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Ketosis Metabolism

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Ketosis

Not to be confused with Ketoacidosis. Ketosis is a metabolic state in which some of the body's energy supply comes from ketone bodies in the blood, in contrast to a state of glycolysis in which blood glucose provides energy. Ketosis is a result of metabolizing fat to provide energy. Ketosis is a nutritional process characterised by serum concentrations of ketone bodies over 0.5 mM, with low and stable levels of insulin and blood glucose.[1][2] It is almost always generalized with hyperketonemia, that is, an elevated level of ketone bodies in the blood throughout the body. Ketone bodies are formed by ketogenesis when liver glycogen stores are depleted (or from metabolising medium-chain triglycerides[3]). The main ketone bodies used for energy are acetoacetate and β-hydroxybutyrate,[4] and the levels of ketone bodies are regulated mainly by insulin and glucagon.[5] Most cells in the body can use both glucose and ketone bodies for fuel, and during ketosis, free fatty acids and glucose synthesis (gluconeogenesis) fuel the remainder. Longer-term ketosis may result from fasting or staying on a low-carbohydrate diet (ketogenic diet), and deliberately induced ketosis serves as a medical i Continue reading >>

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Popular Questions

  1. austinpsycho

    So I have discovered, and devoured quite a few episodes of 2 keto dudes. There's some really great information about the metabolic rate and how it relates to longer fasts. Maybe I just haven't gotten far enough in the show yet, but I am really interested in how the metabolism responds to both intermittent fasting, and more generally, how the presumably lower calorie count maintained on keto affects said rate.
    I've been on keto for about a month now, and I worry that as I eat less, my body will become more efficient with those calories, and I'll need to eat even less and so on. I very much appreciate any information you guys can provide, or point me at. Thanks so much.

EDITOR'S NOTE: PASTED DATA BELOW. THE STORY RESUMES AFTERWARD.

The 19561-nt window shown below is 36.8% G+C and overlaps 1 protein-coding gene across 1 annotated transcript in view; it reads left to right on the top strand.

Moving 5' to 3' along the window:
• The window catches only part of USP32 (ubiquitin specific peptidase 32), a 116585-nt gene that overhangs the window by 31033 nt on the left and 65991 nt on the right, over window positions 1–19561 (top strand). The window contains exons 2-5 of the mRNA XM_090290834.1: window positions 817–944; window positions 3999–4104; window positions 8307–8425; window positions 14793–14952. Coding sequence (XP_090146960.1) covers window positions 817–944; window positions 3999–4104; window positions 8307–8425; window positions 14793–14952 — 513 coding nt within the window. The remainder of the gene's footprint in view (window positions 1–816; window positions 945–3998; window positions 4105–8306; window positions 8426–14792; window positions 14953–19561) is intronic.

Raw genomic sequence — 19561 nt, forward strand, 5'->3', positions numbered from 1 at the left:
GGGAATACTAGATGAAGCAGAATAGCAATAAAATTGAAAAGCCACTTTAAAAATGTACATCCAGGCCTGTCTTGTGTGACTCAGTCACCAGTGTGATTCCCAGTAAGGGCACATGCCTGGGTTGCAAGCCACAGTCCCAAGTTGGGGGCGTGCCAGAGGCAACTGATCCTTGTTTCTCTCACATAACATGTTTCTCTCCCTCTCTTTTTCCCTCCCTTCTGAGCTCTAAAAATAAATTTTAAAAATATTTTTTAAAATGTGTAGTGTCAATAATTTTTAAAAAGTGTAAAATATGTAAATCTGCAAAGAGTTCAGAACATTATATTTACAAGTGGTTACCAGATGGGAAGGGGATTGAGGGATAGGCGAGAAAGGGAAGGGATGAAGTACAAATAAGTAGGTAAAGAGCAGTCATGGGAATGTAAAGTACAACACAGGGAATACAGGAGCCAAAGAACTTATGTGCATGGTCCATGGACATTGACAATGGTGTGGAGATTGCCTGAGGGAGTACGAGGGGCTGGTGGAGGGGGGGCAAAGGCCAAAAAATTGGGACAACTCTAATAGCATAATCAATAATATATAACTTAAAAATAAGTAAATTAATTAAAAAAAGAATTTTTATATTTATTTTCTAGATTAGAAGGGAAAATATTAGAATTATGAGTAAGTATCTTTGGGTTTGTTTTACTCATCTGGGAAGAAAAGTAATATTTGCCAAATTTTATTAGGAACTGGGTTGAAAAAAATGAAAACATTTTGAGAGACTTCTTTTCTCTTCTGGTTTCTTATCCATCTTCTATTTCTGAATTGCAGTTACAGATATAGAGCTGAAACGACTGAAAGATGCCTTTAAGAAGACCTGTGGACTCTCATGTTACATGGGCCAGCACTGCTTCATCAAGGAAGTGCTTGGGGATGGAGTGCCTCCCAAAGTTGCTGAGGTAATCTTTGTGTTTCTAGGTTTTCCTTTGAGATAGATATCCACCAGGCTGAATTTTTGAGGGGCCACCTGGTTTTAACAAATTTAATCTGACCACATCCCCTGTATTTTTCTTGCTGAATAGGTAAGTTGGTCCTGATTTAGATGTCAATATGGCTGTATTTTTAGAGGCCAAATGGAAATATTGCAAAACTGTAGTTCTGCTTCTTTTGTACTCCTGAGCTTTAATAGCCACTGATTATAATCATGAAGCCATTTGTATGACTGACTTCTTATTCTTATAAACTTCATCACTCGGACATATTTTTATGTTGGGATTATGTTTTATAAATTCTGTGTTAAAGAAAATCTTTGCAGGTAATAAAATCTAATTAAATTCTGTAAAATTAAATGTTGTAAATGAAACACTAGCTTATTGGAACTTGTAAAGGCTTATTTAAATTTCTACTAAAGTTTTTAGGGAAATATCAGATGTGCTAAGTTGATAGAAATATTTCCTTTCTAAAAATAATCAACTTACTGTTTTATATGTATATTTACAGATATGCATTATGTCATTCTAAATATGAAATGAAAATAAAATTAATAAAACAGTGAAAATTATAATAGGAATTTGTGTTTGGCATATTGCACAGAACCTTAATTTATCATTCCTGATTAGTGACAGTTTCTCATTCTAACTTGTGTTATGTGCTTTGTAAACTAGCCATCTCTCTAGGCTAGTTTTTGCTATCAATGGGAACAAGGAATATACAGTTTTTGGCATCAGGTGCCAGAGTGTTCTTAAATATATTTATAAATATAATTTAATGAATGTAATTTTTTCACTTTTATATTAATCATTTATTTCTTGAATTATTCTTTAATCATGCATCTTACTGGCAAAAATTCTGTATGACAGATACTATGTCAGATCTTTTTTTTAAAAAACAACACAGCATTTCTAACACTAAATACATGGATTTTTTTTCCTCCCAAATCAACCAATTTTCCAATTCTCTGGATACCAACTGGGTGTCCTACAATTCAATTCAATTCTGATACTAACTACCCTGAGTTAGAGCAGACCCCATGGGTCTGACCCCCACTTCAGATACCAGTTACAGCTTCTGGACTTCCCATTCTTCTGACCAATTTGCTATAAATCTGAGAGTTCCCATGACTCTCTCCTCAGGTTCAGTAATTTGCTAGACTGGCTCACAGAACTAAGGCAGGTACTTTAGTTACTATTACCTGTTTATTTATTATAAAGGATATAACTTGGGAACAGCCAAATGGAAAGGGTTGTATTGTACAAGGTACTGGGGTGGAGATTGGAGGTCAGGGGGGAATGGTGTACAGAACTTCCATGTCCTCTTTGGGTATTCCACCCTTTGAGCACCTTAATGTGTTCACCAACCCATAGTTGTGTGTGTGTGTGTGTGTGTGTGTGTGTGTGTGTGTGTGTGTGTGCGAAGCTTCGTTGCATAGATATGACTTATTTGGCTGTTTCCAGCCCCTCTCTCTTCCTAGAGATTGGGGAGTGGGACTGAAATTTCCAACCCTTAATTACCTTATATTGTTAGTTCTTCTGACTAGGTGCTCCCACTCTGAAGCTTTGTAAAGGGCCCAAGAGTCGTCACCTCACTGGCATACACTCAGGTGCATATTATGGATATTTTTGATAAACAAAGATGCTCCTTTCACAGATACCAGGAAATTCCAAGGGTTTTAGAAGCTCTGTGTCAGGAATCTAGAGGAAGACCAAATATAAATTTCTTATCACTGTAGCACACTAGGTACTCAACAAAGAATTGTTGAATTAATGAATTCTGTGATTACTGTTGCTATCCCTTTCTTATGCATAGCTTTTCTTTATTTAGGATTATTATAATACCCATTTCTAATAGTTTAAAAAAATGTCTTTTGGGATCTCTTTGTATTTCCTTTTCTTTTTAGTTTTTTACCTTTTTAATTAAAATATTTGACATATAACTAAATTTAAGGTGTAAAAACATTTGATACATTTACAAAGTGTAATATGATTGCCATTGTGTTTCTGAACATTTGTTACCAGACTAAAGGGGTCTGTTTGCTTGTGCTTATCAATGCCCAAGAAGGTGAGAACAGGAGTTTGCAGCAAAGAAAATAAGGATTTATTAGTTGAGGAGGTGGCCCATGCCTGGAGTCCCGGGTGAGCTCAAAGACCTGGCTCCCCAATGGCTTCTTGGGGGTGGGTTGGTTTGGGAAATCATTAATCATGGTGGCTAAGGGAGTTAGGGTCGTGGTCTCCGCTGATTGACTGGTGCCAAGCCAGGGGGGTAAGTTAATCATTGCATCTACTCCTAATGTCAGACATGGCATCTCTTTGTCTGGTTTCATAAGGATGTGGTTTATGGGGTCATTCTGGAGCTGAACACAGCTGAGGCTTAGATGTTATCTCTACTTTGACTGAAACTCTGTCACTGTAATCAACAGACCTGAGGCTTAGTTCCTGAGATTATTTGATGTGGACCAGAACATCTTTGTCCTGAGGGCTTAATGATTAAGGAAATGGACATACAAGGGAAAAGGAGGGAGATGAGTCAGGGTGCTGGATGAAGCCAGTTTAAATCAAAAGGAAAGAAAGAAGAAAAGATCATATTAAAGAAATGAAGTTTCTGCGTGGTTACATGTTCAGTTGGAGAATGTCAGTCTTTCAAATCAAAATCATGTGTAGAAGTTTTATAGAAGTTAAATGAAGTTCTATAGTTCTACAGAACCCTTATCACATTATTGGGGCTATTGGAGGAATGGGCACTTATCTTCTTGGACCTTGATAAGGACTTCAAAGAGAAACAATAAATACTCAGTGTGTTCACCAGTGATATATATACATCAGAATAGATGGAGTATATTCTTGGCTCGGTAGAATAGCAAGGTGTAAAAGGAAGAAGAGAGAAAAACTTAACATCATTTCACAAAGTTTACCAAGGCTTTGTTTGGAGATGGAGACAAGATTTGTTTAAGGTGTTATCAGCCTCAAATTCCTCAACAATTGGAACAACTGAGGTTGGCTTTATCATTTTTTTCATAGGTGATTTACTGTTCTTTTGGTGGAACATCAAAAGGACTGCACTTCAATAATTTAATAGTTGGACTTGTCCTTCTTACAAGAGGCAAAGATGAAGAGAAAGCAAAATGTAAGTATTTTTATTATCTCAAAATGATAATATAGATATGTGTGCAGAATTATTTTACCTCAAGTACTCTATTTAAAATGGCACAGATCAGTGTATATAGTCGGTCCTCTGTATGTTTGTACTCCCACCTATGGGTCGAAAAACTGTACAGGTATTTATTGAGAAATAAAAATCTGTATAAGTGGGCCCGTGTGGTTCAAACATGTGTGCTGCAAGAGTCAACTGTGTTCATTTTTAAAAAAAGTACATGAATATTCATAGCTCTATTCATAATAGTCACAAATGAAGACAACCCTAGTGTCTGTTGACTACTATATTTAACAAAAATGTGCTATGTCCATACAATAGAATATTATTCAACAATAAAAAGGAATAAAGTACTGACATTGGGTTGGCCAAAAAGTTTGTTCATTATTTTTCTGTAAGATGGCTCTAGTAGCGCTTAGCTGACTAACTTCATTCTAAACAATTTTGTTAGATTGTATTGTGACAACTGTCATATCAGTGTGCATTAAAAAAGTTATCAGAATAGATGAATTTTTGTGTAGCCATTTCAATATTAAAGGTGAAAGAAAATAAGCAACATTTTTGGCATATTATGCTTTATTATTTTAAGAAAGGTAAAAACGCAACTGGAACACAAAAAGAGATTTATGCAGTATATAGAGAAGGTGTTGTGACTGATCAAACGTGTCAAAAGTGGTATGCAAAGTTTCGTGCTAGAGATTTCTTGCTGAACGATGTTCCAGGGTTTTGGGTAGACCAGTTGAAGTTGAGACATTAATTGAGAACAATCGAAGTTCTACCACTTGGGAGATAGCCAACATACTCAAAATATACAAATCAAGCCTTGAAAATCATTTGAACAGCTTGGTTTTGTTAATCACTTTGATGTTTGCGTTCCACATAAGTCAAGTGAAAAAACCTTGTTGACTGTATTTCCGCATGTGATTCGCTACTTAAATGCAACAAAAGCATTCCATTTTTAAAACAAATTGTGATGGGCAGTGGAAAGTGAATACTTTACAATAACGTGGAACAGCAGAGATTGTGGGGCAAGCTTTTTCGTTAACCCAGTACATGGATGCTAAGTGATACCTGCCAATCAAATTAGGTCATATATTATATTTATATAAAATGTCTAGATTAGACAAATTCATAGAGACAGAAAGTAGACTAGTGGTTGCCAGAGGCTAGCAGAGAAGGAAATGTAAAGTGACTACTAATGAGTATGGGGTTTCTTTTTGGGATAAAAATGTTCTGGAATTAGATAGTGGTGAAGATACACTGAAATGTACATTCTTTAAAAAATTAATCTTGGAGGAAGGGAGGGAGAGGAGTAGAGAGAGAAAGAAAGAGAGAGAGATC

2. devhammer

    austinpsycho:


    I am really interested in how the metabolism responds to both intermittent fasting, and more generally, how the presumably lower calorie count maintained on keto affects said rate.
    This would be an incorrect assumption, at least to the extent that the point of keto and/or IF is not to reduce calories. For those who have a good deal of body fat from which to draw energy, once they've gotten insulin sufficiently low to make that energy source available, reduced foot intake may be an effect of keto. Hopefully, that distinction is clear. The point is not to maintain a "lower calorie count". The point is to eat fewer foods (i.e. carbs) that stimulate insulin production, and more foods that don't (i.e. fat) while eating sufficient protein to maintain lean body mass.
    austinpsycho:


    I worry that as I eat less, my body will become more efficient with those calories, and I'll need to eat even less and so on.
    If you restrict calories, your body doesn't "become more efficient" per se. It slows your metabolism to compensate. So you may feel cold or sluggish, or other effects. But if you eat a well-formulated ketogenic diet, how much you eat is determined by whether or not you are sated.
    You'll see this formula repeated often, because it is easy to remember, easy for most folks to follow, and it usually works:
    No more than 20g of carbs per day (important, not a percentage, but a hard limit of 20g, which will allow most folks to get into ketosis)
    Sufficient protein to maintain lean body mass (approx. 0.5-1g per kg of lean body mass)
    Fat to sateity.

    Don't worry about calories. And if you've only been at this for a month, don't worry about fasting yet. Keep it simple, and KCKO (Keep Calm and Keto On).

  3. BGdiving

    devhammer:


    Don't worry about calories. And if you've only been at this for a month, don't worry about fasting yet. Keep it simple, and KCKO (Keep Calm and Keto On).

    It almost seems like most people doing Keto need to fast in order to continue loosing weight. When I was doing "my version" of the Atkins induction diet I definitely felt like I ate more and more often was never hungry and could loose weight as long as I was consistent. I hate food journaling, but for the 8 or 10 days that I did journal I was eating at least a couple of large meals a day and some low carb snacking. Several of those days I had a late night 20 oz rib eye and logged a little over 5000 calories per day and was loosing weight rapidly (didn't loose on 6000+ cal days) and this is after I had already lost over 100 pounds. BUT now after I started some intermittent fasting and backing down on the protein consumption I feel as if my metabolism has slowed way down and I have to be much more restrictive in how much I eat if I want to loose weight or even hold even. I do Not feel lethargic and I definitely am not cold just seems I have messed up my metabolism like @austinpsycho is concerned about, definitely cheaper I don't snack during the day and I skip meals but kind of inconvenient and discouraging having to be more restrictive if I don't want to gain weight say nothing of trying to loose those extra pounds I still need to get rid of.

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